Elevate Difference

Reviews tagged Cuba

One Hundred Bottles

An intensely vivid and riveting story of abuse, pain, honesty, erotica and discovery-this combination of words may not sound appealing, but the provocative and imaginative novel of these topics woven together creates a graphic fall from the literary world into our laps of reading desire.

Cuba On My Mind

Cuba, in my mind: cigars, Fidel Castro’s beard, Elian Gonzalez, and a very murky high school level comprehension of the Cuban Missile Crisis. Let’s get more specific and, arguably, more self-incriminating. What comes to mind when I think of pre-Castro Cuba? The Godfather: Part II. That lavish New Year’s Eve party where Michael discovers Fredo’s betrayal. Oh yes, and the actual history: Fulgencio Batista stepping down (read: fleeing), leaving Cuba to Castro.

The Cuban Revolution (1959-2009): Relations with Spain, the European Union, and the United States

Joaquín Roy’s study is, to my knowledge, the most comprehensive attempt to define Cuba’s relationship to the Western World (Europe and the U.S.) in the past fifty years. There is no question of its timely publication—to coincide with the fifty year anniversary of the Cuban Revolution (1959-2009).

How to Leave Hialeah

In real life, I have had only a small glimpse of Miami, driving through on the way to the Florida Keys. After reading Jennine Capó Crucet’s story collection How to Leave Hialeah, I feel I have witnessed Miami life on the most intimate levels. This debut story collection won the 2009 Iowa Short Fiction Award and was a finalist for the thirty-fourth Annual Chicano/Latino Literary Prize.

Alicia en el Pueblo de Maravillas (Alice in Wondertown)

As Alice in Wondertown begins, a sense of foreboding emanates from the screen. Alice is running along a beach, away from an invisible threat, and her ill-fitting boots are impeding her progress. She makes it to the main road, screaming to a truck full of workers for help. After what seems like a full minute of Alice screaming, the truck finally screeches to a halt and the occupants acknowledge the distressed woman in the street.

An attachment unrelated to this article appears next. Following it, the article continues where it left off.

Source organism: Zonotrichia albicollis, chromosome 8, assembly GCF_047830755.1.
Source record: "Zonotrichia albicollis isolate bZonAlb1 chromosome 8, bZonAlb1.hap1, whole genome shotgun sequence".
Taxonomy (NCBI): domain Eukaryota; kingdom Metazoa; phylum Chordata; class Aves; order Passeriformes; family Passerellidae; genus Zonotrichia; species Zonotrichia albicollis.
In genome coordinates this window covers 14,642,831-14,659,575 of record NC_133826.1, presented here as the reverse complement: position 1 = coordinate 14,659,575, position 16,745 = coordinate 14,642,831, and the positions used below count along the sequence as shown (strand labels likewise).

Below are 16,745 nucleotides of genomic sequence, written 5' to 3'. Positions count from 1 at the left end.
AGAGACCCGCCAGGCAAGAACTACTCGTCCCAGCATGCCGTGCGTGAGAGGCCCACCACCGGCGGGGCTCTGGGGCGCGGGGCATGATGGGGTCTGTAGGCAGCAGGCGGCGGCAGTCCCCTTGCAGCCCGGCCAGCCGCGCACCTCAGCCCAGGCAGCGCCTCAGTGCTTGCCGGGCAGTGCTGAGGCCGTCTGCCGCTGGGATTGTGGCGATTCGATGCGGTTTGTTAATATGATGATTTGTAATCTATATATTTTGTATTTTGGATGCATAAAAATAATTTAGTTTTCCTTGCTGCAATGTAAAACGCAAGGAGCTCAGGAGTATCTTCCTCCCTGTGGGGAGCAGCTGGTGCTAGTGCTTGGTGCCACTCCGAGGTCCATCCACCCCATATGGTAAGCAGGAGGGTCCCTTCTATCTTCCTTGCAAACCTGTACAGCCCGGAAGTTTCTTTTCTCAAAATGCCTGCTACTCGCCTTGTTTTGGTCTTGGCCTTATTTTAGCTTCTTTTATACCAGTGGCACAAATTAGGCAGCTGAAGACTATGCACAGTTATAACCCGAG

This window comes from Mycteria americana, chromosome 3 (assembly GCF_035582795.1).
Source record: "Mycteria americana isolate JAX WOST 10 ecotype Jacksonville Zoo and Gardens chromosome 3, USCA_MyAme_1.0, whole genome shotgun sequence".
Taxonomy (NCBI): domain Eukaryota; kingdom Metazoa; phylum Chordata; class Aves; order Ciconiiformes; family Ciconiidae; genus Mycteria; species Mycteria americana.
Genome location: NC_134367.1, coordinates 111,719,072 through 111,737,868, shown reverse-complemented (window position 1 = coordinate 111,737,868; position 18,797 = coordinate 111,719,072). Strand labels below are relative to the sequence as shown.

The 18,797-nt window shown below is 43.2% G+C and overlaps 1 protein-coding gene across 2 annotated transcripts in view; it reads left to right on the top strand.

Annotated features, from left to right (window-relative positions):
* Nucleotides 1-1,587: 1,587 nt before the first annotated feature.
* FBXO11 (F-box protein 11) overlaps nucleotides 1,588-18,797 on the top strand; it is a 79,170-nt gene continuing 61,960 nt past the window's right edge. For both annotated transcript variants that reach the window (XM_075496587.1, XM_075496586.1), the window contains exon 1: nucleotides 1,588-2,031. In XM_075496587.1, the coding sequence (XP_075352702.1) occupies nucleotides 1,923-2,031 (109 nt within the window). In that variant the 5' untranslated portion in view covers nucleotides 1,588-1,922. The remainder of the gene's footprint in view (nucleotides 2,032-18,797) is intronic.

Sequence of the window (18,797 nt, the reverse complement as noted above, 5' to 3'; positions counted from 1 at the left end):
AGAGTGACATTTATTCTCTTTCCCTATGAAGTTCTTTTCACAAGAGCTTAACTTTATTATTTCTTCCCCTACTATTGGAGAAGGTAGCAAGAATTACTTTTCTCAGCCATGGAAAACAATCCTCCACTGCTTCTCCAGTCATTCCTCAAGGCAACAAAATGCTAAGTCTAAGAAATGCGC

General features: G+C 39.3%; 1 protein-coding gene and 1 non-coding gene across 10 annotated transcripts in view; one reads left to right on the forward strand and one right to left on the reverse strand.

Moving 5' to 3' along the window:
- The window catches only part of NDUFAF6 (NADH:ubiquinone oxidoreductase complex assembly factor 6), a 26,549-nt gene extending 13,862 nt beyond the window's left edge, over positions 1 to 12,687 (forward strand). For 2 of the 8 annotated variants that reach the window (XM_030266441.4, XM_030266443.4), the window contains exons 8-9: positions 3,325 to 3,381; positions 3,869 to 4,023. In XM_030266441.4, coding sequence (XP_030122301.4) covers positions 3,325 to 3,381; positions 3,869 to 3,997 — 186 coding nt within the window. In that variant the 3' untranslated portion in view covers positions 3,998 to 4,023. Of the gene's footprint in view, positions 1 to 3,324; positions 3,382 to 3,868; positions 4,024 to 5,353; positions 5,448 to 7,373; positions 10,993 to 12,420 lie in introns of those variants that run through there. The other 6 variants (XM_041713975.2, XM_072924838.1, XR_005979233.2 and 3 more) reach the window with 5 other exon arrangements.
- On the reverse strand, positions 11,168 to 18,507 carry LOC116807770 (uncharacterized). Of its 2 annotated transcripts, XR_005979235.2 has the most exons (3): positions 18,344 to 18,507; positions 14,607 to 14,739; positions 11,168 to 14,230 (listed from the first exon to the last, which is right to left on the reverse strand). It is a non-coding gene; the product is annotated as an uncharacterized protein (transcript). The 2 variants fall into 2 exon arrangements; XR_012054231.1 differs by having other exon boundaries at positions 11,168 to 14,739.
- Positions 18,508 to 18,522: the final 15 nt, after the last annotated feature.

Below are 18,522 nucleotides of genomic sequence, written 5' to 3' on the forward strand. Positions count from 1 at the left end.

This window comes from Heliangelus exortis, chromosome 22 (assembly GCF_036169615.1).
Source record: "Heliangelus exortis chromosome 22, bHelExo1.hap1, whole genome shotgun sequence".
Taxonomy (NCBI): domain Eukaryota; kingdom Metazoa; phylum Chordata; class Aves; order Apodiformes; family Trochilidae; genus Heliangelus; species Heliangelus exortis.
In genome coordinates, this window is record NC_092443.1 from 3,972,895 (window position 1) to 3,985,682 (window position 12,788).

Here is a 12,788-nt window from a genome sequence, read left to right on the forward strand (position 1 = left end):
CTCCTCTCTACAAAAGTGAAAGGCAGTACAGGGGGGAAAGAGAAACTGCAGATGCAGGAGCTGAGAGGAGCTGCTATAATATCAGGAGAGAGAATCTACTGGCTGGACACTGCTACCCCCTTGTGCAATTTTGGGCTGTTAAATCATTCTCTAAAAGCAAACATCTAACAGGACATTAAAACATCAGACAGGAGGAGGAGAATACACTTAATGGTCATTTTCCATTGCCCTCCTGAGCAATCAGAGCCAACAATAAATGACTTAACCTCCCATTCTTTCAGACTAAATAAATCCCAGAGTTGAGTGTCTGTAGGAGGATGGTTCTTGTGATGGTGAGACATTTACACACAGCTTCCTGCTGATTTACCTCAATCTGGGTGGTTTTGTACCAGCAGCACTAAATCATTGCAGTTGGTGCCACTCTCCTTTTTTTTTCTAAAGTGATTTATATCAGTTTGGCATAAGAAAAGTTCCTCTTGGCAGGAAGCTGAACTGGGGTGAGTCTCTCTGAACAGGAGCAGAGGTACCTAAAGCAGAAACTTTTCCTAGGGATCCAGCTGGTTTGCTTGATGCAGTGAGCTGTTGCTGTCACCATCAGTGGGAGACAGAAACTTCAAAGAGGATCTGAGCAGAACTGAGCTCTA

Upon reading Ruins, I was struck by the urgency of the content. Set in post-revolutionary Cuba the characters exist in a state of stagnant ideologies and hopes. Throughout the narrative Achy Obejas exposes a world that is startlingly familiar, one in which political values change according to the realities in which they exist.

Fidel's Last Days

Fidel’s Last Days is a novel about a fictional conspiracy to kill Fidel Castro by applying a poisonous topical cream to his hairline. Supposedly the CIA has attempted to assassinate Castro 638 times, but Roland Merullo leads you to believe that maybe this time, with the cream, the secret society, and the beautiful woman, it will work. It has to. The story moves effortlessly between Carolina Anzar Perez in Miami and Carlos Arroyo Gutierrez in Havana.